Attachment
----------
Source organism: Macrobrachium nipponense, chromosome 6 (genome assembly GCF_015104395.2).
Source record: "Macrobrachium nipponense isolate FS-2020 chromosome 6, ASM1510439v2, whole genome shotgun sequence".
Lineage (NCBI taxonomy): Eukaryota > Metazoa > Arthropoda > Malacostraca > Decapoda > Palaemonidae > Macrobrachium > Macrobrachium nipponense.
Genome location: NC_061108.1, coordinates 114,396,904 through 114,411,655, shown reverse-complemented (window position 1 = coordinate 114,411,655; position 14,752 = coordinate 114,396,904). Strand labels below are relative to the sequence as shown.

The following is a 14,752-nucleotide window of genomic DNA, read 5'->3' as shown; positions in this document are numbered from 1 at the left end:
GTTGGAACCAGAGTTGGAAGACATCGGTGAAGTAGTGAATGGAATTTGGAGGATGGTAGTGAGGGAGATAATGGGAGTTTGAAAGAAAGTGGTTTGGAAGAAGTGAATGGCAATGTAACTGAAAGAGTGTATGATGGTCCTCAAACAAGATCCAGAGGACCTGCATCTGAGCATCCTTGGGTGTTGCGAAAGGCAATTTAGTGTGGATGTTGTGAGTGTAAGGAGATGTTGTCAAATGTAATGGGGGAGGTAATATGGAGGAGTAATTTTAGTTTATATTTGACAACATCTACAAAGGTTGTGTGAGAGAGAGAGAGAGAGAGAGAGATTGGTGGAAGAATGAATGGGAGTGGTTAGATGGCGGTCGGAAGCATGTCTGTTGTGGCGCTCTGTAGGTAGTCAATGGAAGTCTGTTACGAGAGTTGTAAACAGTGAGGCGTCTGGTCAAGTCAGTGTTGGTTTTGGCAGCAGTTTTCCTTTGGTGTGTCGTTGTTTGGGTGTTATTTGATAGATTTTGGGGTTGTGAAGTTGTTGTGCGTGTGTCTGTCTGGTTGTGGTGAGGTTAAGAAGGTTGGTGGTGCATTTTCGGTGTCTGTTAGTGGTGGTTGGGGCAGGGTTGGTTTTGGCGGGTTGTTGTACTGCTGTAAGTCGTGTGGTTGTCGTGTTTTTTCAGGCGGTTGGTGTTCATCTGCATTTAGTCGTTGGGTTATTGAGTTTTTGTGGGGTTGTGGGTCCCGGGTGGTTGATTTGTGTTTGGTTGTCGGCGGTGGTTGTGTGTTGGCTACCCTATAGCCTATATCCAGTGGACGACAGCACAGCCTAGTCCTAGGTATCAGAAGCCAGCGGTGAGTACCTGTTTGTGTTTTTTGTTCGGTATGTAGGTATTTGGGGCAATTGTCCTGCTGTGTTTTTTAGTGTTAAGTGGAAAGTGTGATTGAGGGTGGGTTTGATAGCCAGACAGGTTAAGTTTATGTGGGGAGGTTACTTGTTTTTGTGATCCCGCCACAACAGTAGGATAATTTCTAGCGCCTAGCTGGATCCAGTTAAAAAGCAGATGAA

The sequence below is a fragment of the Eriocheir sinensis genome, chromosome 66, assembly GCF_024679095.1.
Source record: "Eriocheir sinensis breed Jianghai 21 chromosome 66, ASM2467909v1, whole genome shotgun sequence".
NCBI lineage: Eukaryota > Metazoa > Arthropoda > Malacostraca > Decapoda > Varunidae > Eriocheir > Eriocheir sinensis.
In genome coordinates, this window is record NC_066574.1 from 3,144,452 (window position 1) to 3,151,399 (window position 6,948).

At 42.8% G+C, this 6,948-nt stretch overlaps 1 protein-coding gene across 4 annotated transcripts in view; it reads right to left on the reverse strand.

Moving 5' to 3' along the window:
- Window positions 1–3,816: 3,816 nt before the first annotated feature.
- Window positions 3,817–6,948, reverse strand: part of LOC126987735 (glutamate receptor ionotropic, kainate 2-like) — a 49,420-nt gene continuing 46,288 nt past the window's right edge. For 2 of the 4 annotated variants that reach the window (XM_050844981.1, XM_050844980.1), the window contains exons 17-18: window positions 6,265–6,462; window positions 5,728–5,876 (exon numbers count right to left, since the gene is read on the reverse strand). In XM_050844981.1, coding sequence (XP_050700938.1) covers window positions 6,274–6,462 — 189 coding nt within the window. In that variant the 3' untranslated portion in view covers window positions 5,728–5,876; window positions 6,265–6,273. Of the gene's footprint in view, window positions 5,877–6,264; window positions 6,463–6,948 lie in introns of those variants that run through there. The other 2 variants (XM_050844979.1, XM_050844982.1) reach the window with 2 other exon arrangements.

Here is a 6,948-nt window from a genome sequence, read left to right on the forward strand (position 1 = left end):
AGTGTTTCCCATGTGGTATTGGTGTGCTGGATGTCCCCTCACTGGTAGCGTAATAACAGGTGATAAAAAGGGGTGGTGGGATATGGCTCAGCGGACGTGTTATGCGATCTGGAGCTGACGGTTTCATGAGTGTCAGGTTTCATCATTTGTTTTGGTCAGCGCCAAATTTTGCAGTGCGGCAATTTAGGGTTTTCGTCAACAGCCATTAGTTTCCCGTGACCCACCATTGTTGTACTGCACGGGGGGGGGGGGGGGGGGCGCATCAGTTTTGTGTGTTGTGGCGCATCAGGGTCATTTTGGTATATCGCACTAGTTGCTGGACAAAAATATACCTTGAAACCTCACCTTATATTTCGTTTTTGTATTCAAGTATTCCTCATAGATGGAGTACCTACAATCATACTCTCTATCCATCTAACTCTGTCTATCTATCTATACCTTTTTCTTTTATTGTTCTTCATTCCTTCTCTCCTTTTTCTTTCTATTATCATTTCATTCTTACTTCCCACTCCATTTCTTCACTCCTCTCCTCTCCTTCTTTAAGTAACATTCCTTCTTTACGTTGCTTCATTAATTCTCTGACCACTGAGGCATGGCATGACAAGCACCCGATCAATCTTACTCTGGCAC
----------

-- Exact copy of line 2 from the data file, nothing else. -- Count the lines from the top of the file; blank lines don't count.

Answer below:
Source record: "Macrobrachium nipponense isolate FS-2020 chromosome 6, ASM1510439v2, whole genome shotgun sequence".